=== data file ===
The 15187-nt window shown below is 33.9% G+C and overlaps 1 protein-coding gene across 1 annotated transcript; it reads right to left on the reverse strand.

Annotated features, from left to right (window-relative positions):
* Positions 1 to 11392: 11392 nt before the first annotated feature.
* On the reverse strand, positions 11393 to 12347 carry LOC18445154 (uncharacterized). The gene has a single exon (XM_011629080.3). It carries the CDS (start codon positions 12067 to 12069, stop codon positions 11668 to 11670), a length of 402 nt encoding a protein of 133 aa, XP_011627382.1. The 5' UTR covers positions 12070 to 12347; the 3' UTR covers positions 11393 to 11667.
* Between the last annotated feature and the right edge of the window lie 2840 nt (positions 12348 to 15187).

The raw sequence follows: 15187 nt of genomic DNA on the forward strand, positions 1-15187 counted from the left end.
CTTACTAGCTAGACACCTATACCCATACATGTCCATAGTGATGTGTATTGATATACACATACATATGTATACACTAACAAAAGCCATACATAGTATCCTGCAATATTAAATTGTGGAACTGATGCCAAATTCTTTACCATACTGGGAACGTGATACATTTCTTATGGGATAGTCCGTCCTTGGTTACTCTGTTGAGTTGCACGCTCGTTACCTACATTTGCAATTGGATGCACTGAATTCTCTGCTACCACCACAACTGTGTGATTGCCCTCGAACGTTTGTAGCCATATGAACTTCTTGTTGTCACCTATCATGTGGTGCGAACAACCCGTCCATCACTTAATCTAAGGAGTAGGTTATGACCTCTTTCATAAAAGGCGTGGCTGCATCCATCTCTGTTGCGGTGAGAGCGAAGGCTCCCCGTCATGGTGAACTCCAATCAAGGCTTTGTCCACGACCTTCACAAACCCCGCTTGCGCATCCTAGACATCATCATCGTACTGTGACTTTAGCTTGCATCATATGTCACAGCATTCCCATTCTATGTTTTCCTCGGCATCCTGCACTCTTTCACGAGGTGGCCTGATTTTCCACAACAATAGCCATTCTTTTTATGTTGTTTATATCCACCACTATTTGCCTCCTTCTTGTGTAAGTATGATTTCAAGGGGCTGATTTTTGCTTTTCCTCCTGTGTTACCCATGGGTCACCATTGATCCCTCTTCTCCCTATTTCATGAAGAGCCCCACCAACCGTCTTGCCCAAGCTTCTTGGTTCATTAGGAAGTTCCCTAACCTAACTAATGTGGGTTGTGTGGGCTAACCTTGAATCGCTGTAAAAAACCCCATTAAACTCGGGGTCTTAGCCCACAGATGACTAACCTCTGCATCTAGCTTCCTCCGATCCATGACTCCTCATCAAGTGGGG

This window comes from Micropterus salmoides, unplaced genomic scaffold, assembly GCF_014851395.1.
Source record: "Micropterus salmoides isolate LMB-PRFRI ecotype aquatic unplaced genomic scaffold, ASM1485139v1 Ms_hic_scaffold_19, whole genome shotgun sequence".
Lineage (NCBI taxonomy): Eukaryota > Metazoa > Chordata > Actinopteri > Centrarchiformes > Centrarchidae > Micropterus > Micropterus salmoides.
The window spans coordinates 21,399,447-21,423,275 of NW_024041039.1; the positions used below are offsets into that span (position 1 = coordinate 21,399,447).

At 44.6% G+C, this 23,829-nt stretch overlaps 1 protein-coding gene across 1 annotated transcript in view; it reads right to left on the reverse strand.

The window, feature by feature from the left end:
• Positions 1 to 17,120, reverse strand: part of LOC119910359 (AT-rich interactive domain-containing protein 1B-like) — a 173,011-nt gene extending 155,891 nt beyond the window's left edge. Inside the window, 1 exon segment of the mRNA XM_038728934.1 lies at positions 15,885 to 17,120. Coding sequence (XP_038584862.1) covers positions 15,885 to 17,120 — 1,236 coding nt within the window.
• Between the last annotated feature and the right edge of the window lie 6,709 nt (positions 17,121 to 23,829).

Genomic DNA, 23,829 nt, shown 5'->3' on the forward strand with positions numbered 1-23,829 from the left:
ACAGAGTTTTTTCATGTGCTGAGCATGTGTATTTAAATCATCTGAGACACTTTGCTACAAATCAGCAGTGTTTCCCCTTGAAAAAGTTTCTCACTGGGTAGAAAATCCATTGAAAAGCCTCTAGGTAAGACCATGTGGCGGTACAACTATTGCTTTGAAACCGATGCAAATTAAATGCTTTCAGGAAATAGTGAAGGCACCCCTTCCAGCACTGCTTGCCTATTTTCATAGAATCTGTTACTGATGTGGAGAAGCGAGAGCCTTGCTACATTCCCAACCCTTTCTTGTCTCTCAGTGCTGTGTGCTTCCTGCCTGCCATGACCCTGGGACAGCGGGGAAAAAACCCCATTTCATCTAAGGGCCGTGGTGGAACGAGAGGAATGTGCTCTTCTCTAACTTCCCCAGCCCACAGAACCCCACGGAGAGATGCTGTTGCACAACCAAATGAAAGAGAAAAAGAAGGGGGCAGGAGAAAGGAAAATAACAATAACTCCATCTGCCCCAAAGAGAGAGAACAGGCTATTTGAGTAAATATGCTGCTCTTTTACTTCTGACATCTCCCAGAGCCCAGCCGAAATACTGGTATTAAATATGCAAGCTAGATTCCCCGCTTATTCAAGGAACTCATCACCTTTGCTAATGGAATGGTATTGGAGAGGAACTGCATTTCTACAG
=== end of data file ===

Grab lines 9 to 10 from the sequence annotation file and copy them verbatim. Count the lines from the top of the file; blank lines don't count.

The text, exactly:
Source record: "Micropterus salmoides isolate LMB-PRFRI ecotype aquatic unplaced genomic scaffold, ASM1485139v1 Ms_hic_scaffold_19, whole genome shotgun sequence".
Lineage (NCBI taxonomy): Eukaryota > Metazoa > Chordata > Actinopteri > Centrarchiformes > Centrarchidae > Micropterus > Micropterus salmoides.